Excuse the pun but we pulled this rabbit out of the hat to remind everyone how much of an impact our first interactive floor projection had on the company, our partners and more importantly our clients.
Virtual Garden developed back in 2003, starred a virtual agent in the form of a cuddly bunny rabbit (who challenged audiences to a game of catch) and colourful flowers that mysteriously blossomed beneath your feet. Ultimately the app was more than an interactive floor projection; it was our foray into the world of conceptual environments.
The app, an excellent ice-breaker for most any setting was immensely popular with kids of all ages, immersing audiences in a wonderland all their own, and more importantly helping us realize the potential that lay in applying creativity, technology and design to countless venues. In sum, Virtual Garden was part of what led us to where we are now: a company dedicated to crafting interactive conceptual environments and experiences for audiences the world over.
The Sub-Saharan Africa pavilion, actually an entire building that housed several countries, put on an impressive out-door show, everyday.
The entire outside wall was covered by a mosaic of 15cm square plaques. These pieces were decorated with translucent silvery vinyl and were hung from the top, as if sequins, so that they would sway with the wind creating a very convincing, and soothing, building-sized water rippling effect.
At night, though, the thing would burst into light and serve as a gigantic screen, in which the plaques acted as black-and-white pixels, each powered by a set of 4 white LEDs. Of course images could only be perceived from a relatively large distance and had a CGA-comparable pixel resolution.
Content featured a long and exciting sequence of animations and real video, intended to pass some water-related awareness message, according to those who designed it.
(Allow me to say that in front of a sun-bright thousand LEDs, environmental awareness -or any kind of awareness, for that matter- isn’t the first thing that pops into your mind. Nothing really pops into your mind. You just feel amazed, kind of happy, physically overwhelmed, and for those in the mood, a pure technological bliss.)
Android, the mobile phone software platform / operating system being developed by Open Handset Alliance (comprising of Google, Intel, Motorola and others), has recently announced the winners of the Android Developer Challenge.
The contest was launched by Google and provided 10 million dollars in awards for the developers of mobile applications to be used with the Android. (Let’s not forget the raging success of iPhone’s App Store, which adds much appeal to the iPhone and a nice income source for Apple).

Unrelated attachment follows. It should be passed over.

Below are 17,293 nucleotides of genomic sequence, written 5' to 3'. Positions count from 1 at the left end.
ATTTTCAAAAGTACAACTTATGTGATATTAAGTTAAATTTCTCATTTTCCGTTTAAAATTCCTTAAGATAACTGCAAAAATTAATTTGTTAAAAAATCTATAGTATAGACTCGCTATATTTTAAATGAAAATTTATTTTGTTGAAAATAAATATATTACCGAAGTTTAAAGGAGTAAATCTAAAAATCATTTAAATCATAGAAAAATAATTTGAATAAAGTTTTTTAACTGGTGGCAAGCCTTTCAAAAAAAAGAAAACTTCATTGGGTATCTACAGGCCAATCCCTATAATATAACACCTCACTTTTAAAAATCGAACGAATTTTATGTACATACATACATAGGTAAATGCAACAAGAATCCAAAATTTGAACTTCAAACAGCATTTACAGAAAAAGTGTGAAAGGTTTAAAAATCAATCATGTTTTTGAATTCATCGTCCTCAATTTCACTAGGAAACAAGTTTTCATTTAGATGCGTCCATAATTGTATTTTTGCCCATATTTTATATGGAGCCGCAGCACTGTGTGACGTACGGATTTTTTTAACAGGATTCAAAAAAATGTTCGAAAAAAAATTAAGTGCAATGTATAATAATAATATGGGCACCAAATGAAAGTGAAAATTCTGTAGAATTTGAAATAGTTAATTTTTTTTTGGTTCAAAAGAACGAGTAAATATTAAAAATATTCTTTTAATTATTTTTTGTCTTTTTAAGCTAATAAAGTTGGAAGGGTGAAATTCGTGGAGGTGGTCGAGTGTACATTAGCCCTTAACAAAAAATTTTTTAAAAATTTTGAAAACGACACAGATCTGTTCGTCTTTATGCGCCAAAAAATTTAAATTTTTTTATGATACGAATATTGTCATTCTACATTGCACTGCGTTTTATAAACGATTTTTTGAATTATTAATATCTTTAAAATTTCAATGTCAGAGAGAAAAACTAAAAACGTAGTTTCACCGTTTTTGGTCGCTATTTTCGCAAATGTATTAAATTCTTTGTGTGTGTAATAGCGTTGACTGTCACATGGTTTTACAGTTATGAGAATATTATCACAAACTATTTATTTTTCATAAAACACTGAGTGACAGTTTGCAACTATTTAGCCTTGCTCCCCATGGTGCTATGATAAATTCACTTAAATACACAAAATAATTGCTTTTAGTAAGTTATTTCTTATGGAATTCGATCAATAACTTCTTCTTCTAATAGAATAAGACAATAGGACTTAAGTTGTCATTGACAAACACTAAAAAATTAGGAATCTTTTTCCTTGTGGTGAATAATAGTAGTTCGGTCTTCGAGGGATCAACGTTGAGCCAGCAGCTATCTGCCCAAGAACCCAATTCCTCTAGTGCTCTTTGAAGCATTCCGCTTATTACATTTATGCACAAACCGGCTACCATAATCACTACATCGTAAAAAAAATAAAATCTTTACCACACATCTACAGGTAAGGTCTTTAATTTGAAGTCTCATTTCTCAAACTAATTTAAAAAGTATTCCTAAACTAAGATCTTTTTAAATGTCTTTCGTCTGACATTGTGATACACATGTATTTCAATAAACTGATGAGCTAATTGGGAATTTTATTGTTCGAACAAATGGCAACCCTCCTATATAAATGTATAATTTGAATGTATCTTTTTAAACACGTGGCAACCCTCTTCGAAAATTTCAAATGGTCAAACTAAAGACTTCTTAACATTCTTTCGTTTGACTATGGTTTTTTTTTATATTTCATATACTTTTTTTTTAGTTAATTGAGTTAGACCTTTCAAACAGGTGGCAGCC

Each one of the top ten winners got 275,000 dollars for the work and creativity they put onto their apps. Most of them incorporate location-based information of some sort, with some focusing more on social networking, marketing or gaming.
Among many intersting apps, there’s Compare Everywhere that allows you got to a physical store and enjoy all the price comparison, product review and alternate store locator that you can have online. The ecology minded have Ecorio, which let’s you calculate and assess your carbon footprint on the go; and the avid social networkers who actually do turn off Facebook / Hi5 / Twitter to go out at night, can use Wertago to find recommended locations. Full list here.
Over the summer I spent a few days in Chicago; I knew a little about the windy city by the lake, with the impressive architecture. What I didn’t know was that Chicago has a world-renowned collection of public art, which seems to abound particularly in downtown Millennium Park.
The park pretty much doubles as an outdoor gallery and concert hall with plenty of impressive stuff on display! Day or night the place was always crawling with visitors of all ages who came for concerts at the Jay Pritzker Pavilion, to laugh and pose in front of the Cloud Gate sculpture, or gawk at the massive Crown Fountain glass block towers at each end of a shallow pool, while waiting expectantly for a burst of water to spout from the mouth of the Chicagoan up on the massive screen.
Granted, Crown Fountain is pretty fantastic as is, but I couldn’t help wondering how much more immersive it would be if there was a way of displaying the grinning faces of the folks actually looking on, in real-time. Ok, call me narcissistic but yes, I would’ve gotten a kick out of having my “mug” plastered on the giant glass block, and admit it, you probably would have too.
Besides heading one of the company’s most ambitious projects – the development of new interactive surfaces – Inês Henriques is now also a prized author.
Inês was recently distinguished with the notable Rudolfs Medal from the Water Environment Federation (WEF), an international not-for-profit technical and educational water quality organization, for a paper she co-authored focusing on the effects of shock loads of several organic and inorganic industrial chemicals which could disrupt the operation and performance of biological treatment systems if discharged in shock pulse patterns.
The award will be presented at ceremonies during the WEF’s 81st annual technical exhibition and conference – next month in Chicago, Illinois. For more information, visit www.weftec.org.